Isolation of microbial products
Once the fermentation is complete, it is necessary to recover the desired metabolite. Minimally, this will involve separation of the cells from the fermentation broth. But it may also include, purification of the metabolite with or without cell disruption; cell disruption will be necessary if the metabolite is intracellular. Such operations are referred to as downstream processing. The steps involved in isolation of the desired microbial product are: (1) separation of cells from the fermented broth, (2) cell disruption if the product is intracellular or concentration of the broth if the product is extracellular (3) initial purification of the metabolite, (4) metabolite-specific purification in which the metabolite of interest is purified to a high degree, and (5) polishing of the metabolite (bringing it to 98 -100% purity) where it is further concentrated and formulated for use.
Fig. 9 and 10 depict the steps involved in isolation of microbial products or metabolites ofextracellular and intracellular origin respectively. The important steps are: separation of microbial cells (biomass / pellet) from the fermentation broth, concentration, metabolite-specific purification and final purification. Isolation of cells from the fermented broth is, in general, carried out by either centrifugation or ultra filtration. Some cells rapidly settle out of suspension once aeration and agitation of the fermented broth ceases. The settling of cells may also be assisted by the addition of certain flocculating agents. Where cell settling does not occur, cell removal can be effected by centrifugation. An alternative to centrifugation is ultra filtration. The term ultra filtration describes processes in which particles significantly greater in size than the solvent are retained when the solution is forced through a membrane of very fine pore size, usually less than 0.5 mm. Microbial cells can be concentrated using ultra filtration so that the fermented broth is separated from cells.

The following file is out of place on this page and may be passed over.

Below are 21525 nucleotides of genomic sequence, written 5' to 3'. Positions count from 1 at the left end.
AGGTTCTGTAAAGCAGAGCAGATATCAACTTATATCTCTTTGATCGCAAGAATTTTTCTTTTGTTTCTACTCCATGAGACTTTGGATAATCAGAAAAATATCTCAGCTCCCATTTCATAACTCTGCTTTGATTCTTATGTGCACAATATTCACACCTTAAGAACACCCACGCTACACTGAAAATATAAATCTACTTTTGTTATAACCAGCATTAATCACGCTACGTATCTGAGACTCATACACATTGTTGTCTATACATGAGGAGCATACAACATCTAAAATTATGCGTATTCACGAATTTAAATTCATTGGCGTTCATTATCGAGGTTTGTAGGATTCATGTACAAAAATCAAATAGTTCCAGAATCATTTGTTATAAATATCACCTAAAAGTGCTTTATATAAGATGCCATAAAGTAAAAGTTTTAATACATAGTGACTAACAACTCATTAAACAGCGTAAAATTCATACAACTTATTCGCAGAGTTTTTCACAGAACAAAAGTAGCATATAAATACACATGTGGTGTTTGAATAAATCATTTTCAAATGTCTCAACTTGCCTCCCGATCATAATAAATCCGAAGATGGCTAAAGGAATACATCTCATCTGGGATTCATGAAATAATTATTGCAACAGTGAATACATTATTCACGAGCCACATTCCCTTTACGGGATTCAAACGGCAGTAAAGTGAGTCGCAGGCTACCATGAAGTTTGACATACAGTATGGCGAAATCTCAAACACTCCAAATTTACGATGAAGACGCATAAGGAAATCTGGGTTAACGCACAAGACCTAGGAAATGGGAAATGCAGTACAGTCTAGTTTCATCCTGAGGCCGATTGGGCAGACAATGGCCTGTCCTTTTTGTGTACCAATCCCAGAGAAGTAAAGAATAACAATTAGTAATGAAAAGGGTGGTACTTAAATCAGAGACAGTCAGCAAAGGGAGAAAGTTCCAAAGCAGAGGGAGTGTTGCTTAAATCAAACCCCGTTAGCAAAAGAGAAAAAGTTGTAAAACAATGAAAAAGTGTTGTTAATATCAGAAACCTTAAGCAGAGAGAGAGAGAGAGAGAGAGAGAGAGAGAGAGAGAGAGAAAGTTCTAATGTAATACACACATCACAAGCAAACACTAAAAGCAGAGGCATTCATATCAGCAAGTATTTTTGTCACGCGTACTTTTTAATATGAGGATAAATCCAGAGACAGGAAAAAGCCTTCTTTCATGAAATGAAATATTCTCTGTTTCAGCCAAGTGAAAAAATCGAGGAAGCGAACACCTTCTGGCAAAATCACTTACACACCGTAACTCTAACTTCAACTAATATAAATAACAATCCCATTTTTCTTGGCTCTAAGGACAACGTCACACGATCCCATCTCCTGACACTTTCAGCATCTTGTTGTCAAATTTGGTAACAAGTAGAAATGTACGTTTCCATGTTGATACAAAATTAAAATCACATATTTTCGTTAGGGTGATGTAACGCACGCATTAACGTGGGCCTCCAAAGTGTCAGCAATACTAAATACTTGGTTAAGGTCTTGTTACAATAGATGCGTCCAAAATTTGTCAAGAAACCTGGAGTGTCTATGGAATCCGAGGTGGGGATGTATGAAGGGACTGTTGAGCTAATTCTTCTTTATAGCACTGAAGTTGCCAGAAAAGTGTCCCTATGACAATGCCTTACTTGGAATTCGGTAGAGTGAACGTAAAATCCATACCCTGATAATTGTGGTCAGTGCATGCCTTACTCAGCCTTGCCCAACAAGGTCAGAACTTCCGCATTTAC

The clarified fermentation liquor will contain microbial metabolites and extra cellular enzymes. Several methods are available for recovery of metabolites such as precipitation, solvent extraction and ion exchange chromatography.
Different downstream operations are available for concentration as well as purification of the metabolite. But it is always advisable to use lesser number of steps to achieve desired purity of the metabolite or product. This is because, more the number of steps involved, more will be the cost of the production and lower would be the yield.
Most of the antibiotics are secreted into the medium, so their isolation mainly involves steps
Most of the recombinant proteins expressed in E. coli accumulate intracellularly as protein aggregates. So their isolation and purification involve steps as described in Fig. 10. Once the pure metabolite is obtained, a stabilized formulation is made using several ingredients known as excipients.